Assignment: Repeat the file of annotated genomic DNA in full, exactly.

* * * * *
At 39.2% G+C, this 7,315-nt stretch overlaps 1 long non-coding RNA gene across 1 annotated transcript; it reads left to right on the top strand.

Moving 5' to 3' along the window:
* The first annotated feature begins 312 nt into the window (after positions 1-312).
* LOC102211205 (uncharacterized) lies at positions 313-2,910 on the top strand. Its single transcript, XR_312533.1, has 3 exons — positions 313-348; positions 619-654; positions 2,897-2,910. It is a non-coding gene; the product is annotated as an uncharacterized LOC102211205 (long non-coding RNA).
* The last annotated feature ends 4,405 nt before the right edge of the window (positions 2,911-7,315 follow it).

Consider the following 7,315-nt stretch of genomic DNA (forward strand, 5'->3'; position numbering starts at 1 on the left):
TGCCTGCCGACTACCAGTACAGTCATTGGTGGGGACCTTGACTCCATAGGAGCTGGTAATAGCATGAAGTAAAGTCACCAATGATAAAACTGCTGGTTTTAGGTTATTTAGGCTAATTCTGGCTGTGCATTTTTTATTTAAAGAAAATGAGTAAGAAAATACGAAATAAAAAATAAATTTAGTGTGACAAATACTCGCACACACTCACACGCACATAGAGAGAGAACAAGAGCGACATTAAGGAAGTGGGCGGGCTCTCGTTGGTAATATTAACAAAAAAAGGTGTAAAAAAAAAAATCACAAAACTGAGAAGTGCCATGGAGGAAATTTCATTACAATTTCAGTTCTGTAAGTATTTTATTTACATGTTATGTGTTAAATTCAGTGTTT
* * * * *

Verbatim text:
At 39.2% G+C, this 7,315-nt stretch overlaps 1 long non-coding RNA gene across 1 annotated transcript; it reads left to right on the top strand.

Moving 5' to 3' along the window:
* The first annotated feature begins 312 nt into the window (after positions 1-312).
* LOC102211205 (uncharacterized) lies at positions 313-2,910 on the top strand. Its single transcript, XR_312533.1, has 3 exons — positions 313-348; positions 619-654; positions 2,897-2,910. It is a non-coding gene; the product is annotated as an uncharacterized LOC102211205 (long non-coding RNA).
* The last annotated feature ends 4,405 nt before the right edge of the window (positions 2,911-7,315 follow it).

Consider the following 7,315-nt stretch of genomic DNA (forward strand, 5'->3'; position numbering starts at 1 on the left):
TGCCTGCCGACTACCAGTACAGTCATTGGTGGGGACCTTGACTCCATAGGAGCTGGTAATAGCATGAAGTAAAGTCACCAATGATAAAACTGCTGGTTTTAGGTTATTTAGGCTAATTCTGGCTGTGCATTTTTTATTTAAAGAAAATGAGTAAGAAAATACGAAATAAAAAATAAATTTAGTGTGACAAATACTCGCACACACTCACACGCACATAGAGAGAGAACAAGAGCGACATTAAGGAAGTGGGCGGGCTCTCGTTGGTAATATTAACAAAAAAAGGTGTAAAAAAAAAAATCACAAAACTGAGAAGTGCCATGGAGGAAATTTCATTACAATTTCAGTTCTGTAAGTATTTTATTTACATGTTATGTGTTAAATTCAGTGTTT